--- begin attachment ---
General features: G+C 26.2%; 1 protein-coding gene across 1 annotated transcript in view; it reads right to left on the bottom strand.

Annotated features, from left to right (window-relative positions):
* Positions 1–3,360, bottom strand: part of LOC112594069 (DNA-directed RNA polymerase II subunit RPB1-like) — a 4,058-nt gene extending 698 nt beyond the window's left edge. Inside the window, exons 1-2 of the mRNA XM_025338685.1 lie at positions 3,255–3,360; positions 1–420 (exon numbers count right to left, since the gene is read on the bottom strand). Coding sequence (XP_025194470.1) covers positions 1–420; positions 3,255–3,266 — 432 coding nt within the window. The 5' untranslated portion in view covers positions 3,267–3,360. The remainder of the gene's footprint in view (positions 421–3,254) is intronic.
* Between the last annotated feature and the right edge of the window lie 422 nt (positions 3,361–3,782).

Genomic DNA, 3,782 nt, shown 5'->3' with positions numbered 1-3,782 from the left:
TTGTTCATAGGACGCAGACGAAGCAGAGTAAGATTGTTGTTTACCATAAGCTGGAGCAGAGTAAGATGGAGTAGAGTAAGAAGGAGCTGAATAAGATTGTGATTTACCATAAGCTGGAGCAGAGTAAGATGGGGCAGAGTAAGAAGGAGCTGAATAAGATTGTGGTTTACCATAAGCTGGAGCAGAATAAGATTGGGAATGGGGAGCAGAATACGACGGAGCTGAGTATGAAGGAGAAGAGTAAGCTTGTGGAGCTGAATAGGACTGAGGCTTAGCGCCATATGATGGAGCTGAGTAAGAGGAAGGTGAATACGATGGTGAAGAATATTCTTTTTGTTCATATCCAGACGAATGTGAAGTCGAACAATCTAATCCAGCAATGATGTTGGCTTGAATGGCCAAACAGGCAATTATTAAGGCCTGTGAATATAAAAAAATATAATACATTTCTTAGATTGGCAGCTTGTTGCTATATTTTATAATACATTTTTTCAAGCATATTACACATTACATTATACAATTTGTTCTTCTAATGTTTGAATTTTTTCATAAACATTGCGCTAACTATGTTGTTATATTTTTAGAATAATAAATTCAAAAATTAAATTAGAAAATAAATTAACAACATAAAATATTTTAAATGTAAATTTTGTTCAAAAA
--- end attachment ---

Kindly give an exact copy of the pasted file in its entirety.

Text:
General features: G+C 26.2%; 1 protein-coding gene across 1 annotated transcript in view; it reads right to left on the bottom strand.

Annotated features, from left to right (window-relative positions):
* Positions 1–3,360, bottom strand: part of LOC112594069 (DNA-directed RNA polymerase II subunit RPB1-like) — a 4,058-nt gene extending 698 nt beyond the window's left edge. Inside the window, exons 1-2 of the mRNA XM_025338685.1 lie at positions 3,255–3,360; positions 1–420 (exon numbers count right to left, since the gene is read on the bottom strand). Coding sequence (XP_025194470.1) covers positions 1–420; positions 3,255–3,266 — 432 coding nt within the window. The 5' untranslated portion in view covers positions 3,267–3,360. The remainder of the gene's footprint in view (positions 421–3,254) is intronic.
* Between the last annotated feature and the right edge of the window lie 422 nt (positions 3,361–3,782).

Genomic DNA, 3,782 nt, shown 5'->3' with positions numbered 1-3,782 from the left:
TTGTTCATAGGACGCAGACGAAGCAGAGTAAGATTGTTGTTTACCATAAGCTGGAGCAGAGTAAGATGGAGTAGAGTAAGAAGGAGCTGAATAAGATTGTGATTTACCATAAGCTGGAGCAGAGTAAGATGGGGCAGAGTAAGAAGGAGCTGAATAAGATTGTGGTTTACCATAAGCTGGAGCAGAATAAGATTGGGAATGGGGAGCAGAATACGACGGAGCTGAGTATGAAGGAGAAGAGTAAGCTTGTGGAGCTGAATAGGACTGAGGCTTAGCGCCATATGATGGAGCTGAGTAAGAGGAAGGTGAATACGATGGTGAAGAATATTCTTTTTGTTCATATCCAGACGAATGTGAAGTCGAACAATCTAATCCAGCAATGATGTTGGCTTGAATGGCCAAACAGGCAATTATTAAGGCCTGTGAATATAAAAAAATATAATACATTTCTTAGATTGGCAGCTTGTTGCTATATTTTATAATACATTTTTTCAAGCATATTACACATTACATTATACAATTTGTTCTTCTAATGTTTGAATTTTTTCATAAACATTGCGCTAACTATGTTGTTATATTTTTAGAATAATAAATTCAAAAATTAAATTAGAAAATAAATTAACAACATAAAATATTTTAAATGTAAATTTTGTTCAAAAA